When it came time to create this moment in the first film, King’s script and director Mary Lambert has it take place via flashback in a somewhat altered state. Timmy is a grunting Frankenstein-like monster who claws his own face open and apparently eats children (I think? It’s unclear, we just see a shot of him holding a kid’s severed leg). “Love death, hate living!” Timmy mumbles as a young Jud and his buddies burn the Baterman house down. “Sometimes…dead is better!” Jud tells Louis, giving birth to a now-iconic line.

Sadly, Timmy gets short-changed this year. Jud never tells the story at all, and the only reference to Timmy is in a newspaper headline Louis finds online, presumably after he Googles “Are there zombies in Ludlow, Maine?”

Pet Sematary remake cast

Return of an Undead Kid, and the Finale

The 2019 Pet Sematary ends up going in its own direction in its third act. Ellie comes back from the dead, and she’s a massively eerie figure, with a droopy eye and huge stitches on the back of her skull. And oh yeah…she wants to kill people. Rachel learns of her daughter’s resurrection, and like any sane person, acts pretty god damn horrified. Louis, however, thinks this is fine. He’s buried Ellie in the Micmac Burial Ground, assuming she’ll come back perfectly normal. Perhaps this is ultimately the reason why the new movie cuts Timmy Baterman out completely. Without Jud’s story about Timmy and his evil ways, Louis doesn’t have any pretext for the Micmac ground turning people into monstrous ghouls. He just knows it raises the dead. That said, he knows Jud will try to stop him, so he drugs the old man.

Zombie Ellie goes on a rampage, first killing Jud, then killing her mother. But she’s just getting started! She buries Rachel in the Micmac Burial Ground. Zombie Rachel then kills Louis, who is also buried in the Micmac burial ground. They’re a big, zombie family now. Except for Gage, who is left alive in the car. But things don’t look so good for him.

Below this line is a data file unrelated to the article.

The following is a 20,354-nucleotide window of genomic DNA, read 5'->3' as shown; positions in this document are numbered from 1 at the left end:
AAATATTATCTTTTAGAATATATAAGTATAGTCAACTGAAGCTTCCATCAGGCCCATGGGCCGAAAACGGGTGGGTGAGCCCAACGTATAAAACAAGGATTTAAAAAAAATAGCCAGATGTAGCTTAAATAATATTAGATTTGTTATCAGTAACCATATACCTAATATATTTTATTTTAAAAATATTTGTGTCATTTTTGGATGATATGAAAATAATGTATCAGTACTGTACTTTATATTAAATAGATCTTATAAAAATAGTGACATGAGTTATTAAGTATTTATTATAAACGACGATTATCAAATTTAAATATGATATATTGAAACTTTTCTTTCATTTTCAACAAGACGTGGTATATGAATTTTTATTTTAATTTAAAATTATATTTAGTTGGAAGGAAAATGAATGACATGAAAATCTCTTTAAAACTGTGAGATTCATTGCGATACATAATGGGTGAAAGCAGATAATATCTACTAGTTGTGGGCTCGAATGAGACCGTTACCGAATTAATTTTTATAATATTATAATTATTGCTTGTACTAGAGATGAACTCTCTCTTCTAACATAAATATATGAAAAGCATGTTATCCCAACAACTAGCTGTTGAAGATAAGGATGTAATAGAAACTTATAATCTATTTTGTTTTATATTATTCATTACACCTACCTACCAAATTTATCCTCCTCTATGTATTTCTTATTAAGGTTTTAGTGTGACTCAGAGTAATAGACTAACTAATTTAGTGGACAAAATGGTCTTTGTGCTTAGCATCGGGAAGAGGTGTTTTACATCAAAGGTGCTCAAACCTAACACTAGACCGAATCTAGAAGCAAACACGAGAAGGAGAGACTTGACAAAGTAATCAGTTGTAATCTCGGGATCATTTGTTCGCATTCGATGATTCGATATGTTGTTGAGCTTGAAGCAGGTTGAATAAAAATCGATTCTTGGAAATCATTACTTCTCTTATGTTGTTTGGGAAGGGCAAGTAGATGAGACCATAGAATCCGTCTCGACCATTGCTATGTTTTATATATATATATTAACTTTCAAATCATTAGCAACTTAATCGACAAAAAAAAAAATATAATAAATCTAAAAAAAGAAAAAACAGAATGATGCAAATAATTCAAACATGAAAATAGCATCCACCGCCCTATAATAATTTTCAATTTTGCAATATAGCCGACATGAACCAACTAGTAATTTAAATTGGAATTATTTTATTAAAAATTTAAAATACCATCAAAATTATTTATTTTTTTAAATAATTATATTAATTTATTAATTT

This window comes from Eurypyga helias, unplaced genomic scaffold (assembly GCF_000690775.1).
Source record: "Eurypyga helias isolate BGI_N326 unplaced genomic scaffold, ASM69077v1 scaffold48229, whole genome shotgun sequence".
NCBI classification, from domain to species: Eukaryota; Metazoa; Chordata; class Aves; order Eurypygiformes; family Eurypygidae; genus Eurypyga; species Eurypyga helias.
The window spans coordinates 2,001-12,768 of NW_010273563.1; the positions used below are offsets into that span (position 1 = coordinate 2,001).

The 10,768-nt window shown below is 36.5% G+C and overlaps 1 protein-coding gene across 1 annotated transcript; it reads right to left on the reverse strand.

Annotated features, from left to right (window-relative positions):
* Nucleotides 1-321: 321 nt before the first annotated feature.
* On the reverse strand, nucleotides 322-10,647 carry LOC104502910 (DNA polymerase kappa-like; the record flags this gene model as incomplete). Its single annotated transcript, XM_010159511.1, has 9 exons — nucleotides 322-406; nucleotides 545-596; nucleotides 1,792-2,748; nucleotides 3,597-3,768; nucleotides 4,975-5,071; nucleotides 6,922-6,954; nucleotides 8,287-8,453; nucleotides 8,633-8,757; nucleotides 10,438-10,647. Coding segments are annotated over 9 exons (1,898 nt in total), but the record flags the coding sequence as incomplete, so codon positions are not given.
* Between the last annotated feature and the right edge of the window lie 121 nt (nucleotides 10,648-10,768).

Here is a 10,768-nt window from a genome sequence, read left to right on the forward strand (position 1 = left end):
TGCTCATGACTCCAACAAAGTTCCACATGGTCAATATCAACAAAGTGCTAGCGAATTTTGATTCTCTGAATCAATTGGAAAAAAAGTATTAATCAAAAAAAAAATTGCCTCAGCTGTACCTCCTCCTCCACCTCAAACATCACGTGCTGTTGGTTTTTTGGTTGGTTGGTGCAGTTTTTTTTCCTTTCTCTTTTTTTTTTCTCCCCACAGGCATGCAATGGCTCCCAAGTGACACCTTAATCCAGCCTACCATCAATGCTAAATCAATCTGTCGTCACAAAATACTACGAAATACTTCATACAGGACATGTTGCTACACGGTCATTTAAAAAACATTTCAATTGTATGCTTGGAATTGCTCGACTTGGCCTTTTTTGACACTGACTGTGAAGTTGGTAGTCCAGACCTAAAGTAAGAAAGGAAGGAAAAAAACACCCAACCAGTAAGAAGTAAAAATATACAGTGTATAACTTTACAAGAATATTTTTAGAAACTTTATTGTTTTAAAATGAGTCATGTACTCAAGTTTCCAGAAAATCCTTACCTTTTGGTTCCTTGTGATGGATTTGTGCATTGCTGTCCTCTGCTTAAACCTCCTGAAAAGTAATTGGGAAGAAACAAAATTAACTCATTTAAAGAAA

If you read the book, or saw the ’89 film (and I hope you have, or else you just learned a ton of spoilers about both), you know this is a huge departure. In the previous incarnations, Louis buries Gage. Gage rises, and he’s a little killing machine. He bumps off Jud, then does in Rachel. The Gage in the ’89 film is a bit talkative, saying things like “No fair!”, but in King’s book, he’s a regular chatterbox, spouting out vulgar dialogue (“I’m gonna fuck with you, old man!” he says to Jud in a babyish voice).

Louis, finally seeing what a big mistake he made, first kills Church (who survives in the new movie), and then kills Gage. Has he learned a lesson? No! Because he buries Rachel in the Micmac Burial Ground. King’s book ends on a chilling note, with Rachel returning late at night and putting a cold, dead hand on Louis’ shoulder before croaking, “Darling!”

Lambert’s movie amps things up. Rachel comes back, and then she and Louis share a big, passionate smooch – while pus pours out of an empty eye-socket. That probably should’ve been enough, but the studio insisted on one last scare, so Lambert shot a scene where Rachel picks up a ridiculously large knife and swings it at Louis right before the screen goes black.

One thing I miss from the two film versions: the amount of preparation on display in the book. Books have a lot more room for this sort of thing, and King spends page after page setting Louis’ grave robbing plan up, with Louis gathering the materials and slowly psyching himself up. The two movies (especially the new film) make it look as if Louis simply grabs a shovel and heads out to the graveyard immediately.

Ultimately, all three conclusions work in their own ways. The novel has the power to illicit one final chill as King describes Rachel’s hoarse voice sounding as if she has gravel and dirt in her throat. The ’89 movie goes on a true slasher-movie high-note. And the 2019 take’s final shot, of the dead Creeds peering into a car at the still-living Gage, is unnerving in its implications. After more than 35 years, Pet Sematary – in any form – still has power.